Spirits: The world of whisky still holds some surprises
Whiskey season has officially begun. You can tell because it is marked by a series of related festivals across the country, including major WhiskyFests in San Francisco, Chicago and New York. Now in their 12th year, the events are sponsored by Malt Advocate magazine, the Wine Spectator of the whiskey world. This year, I joined the more than 2,000 people who descended on the Marriott Marquis in Times Square on Nov. 10 to taste the 200 or so whiskeys on offer.
By people, I mean mostly men. The Marriott ballroom was a little like a pirate ship. Not that I'm in the market, but a WhiskyFest might be one of the worst places in the world to meet women.
In fact, when my friend Vanessa strolled up to the Bunnahabhain table to try the exquisite 25-year-old Scotch, the guy pouring assumed she had come for the sweet Drumgray Highland Cream Liqueur. "Whoa, whoa, whoa," she said. "Are you kidding? I know more about whiskey than half the guys in this room."
We had lined up outside the ballroom in the minutes before it was opened just for the VIPs. Packs of young men in suits and middle-aged men with golf logos on their shirts huddled alongside us. Some groups were planning their evening's drinking with the precision of a military operation: "Okay, so first thing we'll do is hit Bruichladdich. Then Laphroaig. Then we'll double back over to Ardbeg at Table 7. Okay, let's synchronize our watches."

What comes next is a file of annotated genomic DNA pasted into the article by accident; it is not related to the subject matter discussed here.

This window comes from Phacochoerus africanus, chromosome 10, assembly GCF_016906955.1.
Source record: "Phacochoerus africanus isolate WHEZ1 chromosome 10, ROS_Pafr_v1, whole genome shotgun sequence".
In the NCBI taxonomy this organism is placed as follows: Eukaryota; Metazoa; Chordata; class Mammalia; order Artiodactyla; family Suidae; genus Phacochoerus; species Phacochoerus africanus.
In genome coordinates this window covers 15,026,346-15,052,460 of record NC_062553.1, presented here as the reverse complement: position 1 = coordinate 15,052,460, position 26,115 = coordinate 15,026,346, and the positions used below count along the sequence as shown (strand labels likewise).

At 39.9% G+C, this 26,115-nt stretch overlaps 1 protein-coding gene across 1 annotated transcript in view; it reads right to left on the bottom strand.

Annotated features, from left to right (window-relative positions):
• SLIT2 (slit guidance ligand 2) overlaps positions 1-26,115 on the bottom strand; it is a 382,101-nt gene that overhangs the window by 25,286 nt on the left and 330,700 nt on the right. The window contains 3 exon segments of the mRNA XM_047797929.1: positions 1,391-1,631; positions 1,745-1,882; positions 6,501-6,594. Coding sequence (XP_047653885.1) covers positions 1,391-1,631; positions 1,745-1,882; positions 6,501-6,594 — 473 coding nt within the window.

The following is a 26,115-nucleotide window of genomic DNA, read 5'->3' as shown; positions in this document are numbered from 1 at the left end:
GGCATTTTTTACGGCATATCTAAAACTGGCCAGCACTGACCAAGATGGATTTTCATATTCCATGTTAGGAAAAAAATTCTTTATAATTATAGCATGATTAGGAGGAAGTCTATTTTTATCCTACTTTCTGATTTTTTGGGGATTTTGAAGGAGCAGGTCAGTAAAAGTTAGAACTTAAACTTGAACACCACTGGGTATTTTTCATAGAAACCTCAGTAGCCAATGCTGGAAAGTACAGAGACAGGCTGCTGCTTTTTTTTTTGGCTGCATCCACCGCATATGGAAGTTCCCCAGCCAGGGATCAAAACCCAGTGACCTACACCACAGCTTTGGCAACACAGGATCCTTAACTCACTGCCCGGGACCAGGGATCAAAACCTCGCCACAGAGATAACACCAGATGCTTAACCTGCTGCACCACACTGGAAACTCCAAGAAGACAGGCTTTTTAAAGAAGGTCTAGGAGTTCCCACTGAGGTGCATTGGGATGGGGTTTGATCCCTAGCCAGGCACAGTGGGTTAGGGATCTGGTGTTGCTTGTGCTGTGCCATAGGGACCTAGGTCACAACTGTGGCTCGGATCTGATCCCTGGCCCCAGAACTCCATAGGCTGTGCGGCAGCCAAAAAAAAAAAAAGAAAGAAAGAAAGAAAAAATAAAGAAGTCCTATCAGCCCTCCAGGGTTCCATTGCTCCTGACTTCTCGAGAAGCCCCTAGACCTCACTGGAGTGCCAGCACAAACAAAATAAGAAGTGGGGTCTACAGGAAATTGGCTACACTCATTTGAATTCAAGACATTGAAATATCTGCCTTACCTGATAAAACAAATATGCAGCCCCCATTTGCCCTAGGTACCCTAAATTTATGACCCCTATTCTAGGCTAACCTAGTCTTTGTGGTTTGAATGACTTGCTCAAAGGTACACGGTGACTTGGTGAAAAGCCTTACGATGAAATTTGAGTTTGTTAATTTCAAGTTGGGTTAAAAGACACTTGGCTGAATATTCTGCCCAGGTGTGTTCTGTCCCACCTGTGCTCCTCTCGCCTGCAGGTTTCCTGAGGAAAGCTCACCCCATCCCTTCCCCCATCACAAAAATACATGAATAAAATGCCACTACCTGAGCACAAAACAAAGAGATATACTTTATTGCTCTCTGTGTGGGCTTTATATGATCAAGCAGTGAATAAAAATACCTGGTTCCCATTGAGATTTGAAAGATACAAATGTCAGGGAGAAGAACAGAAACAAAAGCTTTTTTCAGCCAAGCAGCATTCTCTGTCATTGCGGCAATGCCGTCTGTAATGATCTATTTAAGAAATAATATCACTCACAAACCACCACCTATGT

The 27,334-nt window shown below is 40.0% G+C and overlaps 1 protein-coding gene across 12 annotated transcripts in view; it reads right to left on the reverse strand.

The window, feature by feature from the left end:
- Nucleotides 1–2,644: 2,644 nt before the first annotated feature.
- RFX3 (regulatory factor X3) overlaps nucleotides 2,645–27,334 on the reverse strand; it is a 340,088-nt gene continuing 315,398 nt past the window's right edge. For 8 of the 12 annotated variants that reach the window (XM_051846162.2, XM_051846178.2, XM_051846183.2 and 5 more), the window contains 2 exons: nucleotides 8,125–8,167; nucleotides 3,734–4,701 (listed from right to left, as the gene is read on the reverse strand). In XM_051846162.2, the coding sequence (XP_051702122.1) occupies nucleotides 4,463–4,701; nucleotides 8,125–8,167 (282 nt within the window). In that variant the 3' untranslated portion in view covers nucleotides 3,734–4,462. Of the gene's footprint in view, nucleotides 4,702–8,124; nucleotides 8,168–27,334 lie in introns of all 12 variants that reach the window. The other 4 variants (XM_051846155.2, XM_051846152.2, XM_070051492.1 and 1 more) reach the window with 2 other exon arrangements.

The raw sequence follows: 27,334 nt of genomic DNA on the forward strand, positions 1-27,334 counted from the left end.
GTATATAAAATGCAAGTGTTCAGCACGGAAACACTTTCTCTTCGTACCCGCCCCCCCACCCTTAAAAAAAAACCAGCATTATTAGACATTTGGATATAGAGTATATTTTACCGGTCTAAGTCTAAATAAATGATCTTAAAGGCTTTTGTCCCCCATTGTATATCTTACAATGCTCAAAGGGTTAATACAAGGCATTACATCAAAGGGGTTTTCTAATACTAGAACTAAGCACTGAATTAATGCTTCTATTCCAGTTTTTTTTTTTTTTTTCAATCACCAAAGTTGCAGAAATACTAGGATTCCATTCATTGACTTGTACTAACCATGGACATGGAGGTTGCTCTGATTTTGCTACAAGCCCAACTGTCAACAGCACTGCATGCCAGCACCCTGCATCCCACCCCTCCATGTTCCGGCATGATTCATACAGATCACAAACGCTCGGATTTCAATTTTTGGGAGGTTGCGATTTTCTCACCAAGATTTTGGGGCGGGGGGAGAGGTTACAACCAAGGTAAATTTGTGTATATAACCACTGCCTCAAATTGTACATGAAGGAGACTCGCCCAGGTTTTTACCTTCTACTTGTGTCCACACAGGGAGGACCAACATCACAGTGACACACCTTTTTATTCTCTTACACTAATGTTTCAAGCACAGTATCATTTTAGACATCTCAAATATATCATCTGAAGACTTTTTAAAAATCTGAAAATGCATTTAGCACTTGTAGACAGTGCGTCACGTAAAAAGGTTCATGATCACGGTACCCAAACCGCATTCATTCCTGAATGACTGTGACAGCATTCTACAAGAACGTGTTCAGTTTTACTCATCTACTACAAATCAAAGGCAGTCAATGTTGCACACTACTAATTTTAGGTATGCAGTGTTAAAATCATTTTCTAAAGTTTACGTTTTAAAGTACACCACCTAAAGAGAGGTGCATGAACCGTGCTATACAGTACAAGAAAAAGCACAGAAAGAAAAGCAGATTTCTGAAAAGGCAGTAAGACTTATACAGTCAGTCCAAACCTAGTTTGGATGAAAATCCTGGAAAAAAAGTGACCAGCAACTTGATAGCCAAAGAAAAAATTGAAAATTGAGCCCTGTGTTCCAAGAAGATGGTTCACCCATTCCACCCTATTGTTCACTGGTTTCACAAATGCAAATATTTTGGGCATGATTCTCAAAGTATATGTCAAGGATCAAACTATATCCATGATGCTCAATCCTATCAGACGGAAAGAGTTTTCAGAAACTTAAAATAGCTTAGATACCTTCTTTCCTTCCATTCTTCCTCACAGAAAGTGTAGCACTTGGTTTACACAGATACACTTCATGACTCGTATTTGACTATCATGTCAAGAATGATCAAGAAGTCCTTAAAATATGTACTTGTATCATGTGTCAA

One hedge-fund-manager-looking fellow boasted that his first stop would be at the Duncan Taylor booth to taste the 42-year-old Lonach Glendarroch. "I'm 42 years old, and so is this whisky," he said. "So I'm going to drink this and call it my daddy." Another bellowed about his favorite: "They rated this 97 points in the Malt Advocate, for God's sake! 97 points!"
Inside, I tasted some of my favorites: the Bunnahabhain 18-year-old single malt Scotch; the Eagle Rare 17-year-old bourbon; the Bushmills 1608 400th anniversary Irish whiskey, and Michter's 10-year-old, single-barrel rye, all four of which retail generally between $90 and $100. Then, of course, there were the usual pricey showstoppers: Johnny Walker Blue ($150); Pappy Van Winkle's 23-year-old bourbon ($200); Highland Park 30-year-old ($350), and Laphroaig 25-year-old ($500) single-malt Scotches.
But I was hoping to find surprises in addition to the splurge-worthy whiskeys people often ask me to recommend as holiday gifts. And as for surprises, there were plenty. Perhaps they weren't of the magnitude of the 100-year-old bottles of Scotch from Ernest Shackleton's expedition, soon to be recovered from the Antarctic ice, but they were significant.
Have you ever heard of a single-malt whiskey from India? Well, neither had I until WhiskyFest, where I tasted several made by Amrut. This spirit is made with barley grown "in the shadows of the Himalayas," according to the "shelf talker" marketing material. Amrut's starter single malt is aged only three to four years but drinks much older; the hot weather in Bangalore apparently speeds the aging process. At $40 for a single malt, it's a nice everyday whiskey that will be available in the United States in January.